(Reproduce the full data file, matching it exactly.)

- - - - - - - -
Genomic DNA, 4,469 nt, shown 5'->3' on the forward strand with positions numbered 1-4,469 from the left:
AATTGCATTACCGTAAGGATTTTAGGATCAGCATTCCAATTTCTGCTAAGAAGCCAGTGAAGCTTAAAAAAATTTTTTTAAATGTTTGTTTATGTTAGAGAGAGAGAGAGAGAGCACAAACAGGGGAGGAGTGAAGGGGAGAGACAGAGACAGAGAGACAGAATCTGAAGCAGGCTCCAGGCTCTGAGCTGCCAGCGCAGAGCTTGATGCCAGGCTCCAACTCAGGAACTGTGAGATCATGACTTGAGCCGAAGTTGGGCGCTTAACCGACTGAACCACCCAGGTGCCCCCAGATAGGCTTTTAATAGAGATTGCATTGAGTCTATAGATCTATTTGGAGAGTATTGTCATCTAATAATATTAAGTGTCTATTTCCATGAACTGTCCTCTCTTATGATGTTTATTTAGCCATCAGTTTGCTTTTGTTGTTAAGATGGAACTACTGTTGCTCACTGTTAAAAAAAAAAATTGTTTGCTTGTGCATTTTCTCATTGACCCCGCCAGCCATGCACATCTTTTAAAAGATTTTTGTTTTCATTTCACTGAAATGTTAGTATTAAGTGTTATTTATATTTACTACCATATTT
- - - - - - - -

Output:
Genomic DNA, 4,469 nt, shown 5'->3' on the forward strand with positions numbered 1-4,469 from the left:
AATTGCATTACCGTAAGGATTTTAGGATCAGCATTCCAATTTCTGCTAAGAAGCCAGTGAAGCTTAAAAAAATTTTTTTAAATGTTTGTTTATGTTAGAGAGAGAGAGAGAGAGCACAAACAGGGGAGGAGTGAAGGGGAGAGACAGAGACAGAGAGACAGAATCTGAAGCAGGCTCCAGGCTCTGAGCTGCCAGCGCAGAGCTTGATGCCAGGCTCCAACTCAGGAACTGTGAGATCATGACTTGAGCCGAAGTTGGGCGCTTAACCGACTGAACCACCCAGGTGCCCCCAGATAGGCTTTTAATAGAGATTGCATTGAGTCTATAGATCTATTTGGAGAGTATTGTCATCTAATAATATTAAGTGTCTATTTCCATGAACTGTCCTCTCTTATGATGTTTATTTAGCCATCAGTTTGCTTTTGTTGTTAAGATGGAACTACTGTTGCTCACTGTTAAAAAAAAAAATTGTTTGCTTGTGCATTTTCTCATTGACCCCGCCAGCCATGCACATCTTTTAAAAGATTTTTGTTTTCATTTCACTGAAATGTTAGTATTAAGTGTTATTTATATTTACTACCATATTT